DAB: A Hacking Vector?

U.S. news media went bonkers a couple of weeks ago when information security researchers, in conjunction with a journalist from Wired, demonstrated how they could remotely access a Jeep Cherokee and take control of various functions, including its engine, steering, and braking. The hack exploits the fact that many cars and trucks today interface with the Internet in some fashion, either directly or via other devices that connect to them (like a smartphone).
That hack targets vehicles on a one-to-one basis, and it is not the first of its kind. But what if you could broadcast an exploit to multiple vehicles at once? Turns out this is possible, too. Researchers in the U.K. say they can transmit code within a DAB digital radio signal that provides control of critical vehicle systems.
The BBC ran this attack past the folks who pwned the Jeep Cherokee; one of them called it entirely plausible, since both effectively involve compromising a vehicle’s infotainment system. The DAB exploit has only been demonstrated in closed conditions, using private vehicles and a homebrew DAB transmitter. A hacker would presumably embed their payload into the DAB stream of a popular station in order to maximize the exploit’s effect. But what’s to stop them from contaminating every station stream in a multiplex?
On the sender-side, the first step toward preventing such an exploit is to secure the radio station’s infrasctructure. Although the United States doesn’t use DAB, broadcasters still have a lot to learn about locking down their stations, though the consequences at this stage are relatively minor — data loss, bad PR, wounded pride. Even cases of Emergency Alert System intrusions/failures are more frustrating than fear-mongering.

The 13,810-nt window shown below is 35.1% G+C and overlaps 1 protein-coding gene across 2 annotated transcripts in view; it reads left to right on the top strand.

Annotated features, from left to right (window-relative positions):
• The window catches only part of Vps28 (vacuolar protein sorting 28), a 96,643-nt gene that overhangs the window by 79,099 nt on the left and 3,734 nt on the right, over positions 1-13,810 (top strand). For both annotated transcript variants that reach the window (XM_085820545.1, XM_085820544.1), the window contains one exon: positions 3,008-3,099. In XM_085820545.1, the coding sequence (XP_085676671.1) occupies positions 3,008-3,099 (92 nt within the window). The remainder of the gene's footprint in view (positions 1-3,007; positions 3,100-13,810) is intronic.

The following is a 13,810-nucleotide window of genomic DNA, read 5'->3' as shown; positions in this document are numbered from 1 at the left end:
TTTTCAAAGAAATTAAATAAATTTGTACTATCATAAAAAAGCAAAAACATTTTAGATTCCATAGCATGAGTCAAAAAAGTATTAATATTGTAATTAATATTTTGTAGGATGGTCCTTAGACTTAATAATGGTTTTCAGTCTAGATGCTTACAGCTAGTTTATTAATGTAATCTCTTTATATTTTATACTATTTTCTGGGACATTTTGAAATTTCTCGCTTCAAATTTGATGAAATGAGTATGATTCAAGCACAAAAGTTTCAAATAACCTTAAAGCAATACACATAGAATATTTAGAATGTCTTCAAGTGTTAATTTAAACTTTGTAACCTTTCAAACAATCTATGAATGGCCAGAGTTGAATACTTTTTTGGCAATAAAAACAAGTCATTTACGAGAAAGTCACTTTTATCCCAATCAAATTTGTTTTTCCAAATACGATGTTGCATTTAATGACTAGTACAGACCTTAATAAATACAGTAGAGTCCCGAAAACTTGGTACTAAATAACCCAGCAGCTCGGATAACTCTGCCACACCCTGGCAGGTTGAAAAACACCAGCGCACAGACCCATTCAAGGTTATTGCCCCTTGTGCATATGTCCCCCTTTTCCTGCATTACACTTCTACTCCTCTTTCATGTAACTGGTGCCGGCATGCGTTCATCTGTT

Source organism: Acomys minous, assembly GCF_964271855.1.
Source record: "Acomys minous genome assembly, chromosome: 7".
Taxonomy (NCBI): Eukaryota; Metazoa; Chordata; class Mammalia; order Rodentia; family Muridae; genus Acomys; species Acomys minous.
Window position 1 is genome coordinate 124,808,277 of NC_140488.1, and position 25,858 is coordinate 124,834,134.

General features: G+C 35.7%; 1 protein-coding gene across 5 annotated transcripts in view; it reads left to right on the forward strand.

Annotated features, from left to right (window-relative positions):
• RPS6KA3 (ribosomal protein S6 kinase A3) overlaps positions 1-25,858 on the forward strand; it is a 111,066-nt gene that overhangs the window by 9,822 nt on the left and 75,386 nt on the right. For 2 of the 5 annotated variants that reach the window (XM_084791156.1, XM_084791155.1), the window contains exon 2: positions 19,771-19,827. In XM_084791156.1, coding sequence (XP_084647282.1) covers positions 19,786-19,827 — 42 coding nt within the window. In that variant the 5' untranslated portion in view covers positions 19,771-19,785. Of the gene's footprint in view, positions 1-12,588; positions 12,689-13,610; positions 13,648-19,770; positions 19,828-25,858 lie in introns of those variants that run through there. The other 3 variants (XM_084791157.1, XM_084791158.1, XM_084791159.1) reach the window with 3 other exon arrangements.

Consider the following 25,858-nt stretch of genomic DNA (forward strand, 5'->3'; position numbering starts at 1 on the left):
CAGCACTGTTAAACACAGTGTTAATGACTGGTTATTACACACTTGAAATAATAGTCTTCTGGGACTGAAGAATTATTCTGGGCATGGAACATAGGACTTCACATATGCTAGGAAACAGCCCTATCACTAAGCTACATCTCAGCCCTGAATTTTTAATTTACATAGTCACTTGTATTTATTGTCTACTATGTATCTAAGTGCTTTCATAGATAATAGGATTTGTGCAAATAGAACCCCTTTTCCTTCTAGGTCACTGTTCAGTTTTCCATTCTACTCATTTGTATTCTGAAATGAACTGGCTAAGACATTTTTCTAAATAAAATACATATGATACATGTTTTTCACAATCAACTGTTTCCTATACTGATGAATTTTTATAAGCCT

Auto manufacturers seem to be letting the drive toward connectivity and convenience trump information security. What practical reason is there for a vehicle’s infotainment system to have any ability to send information to the drivetrain or control systems? Wouldn’t it make sense to authenticate where critical control commands come from?
Cars are one of the more notable elements of the Internet of Things (IoT) growing around us, and it would make sense that connected things should come with some level of cybersecurity. But most don’t, so it’s incumbent upon those who supply data to things to lock themselves down as best they can. As digital broadcasting becomes more and more about the provision of audio that is not data, stations may become increasingly lucrative targets of exploit.
Just what is the state of information security in modern U.S. broadcasting today?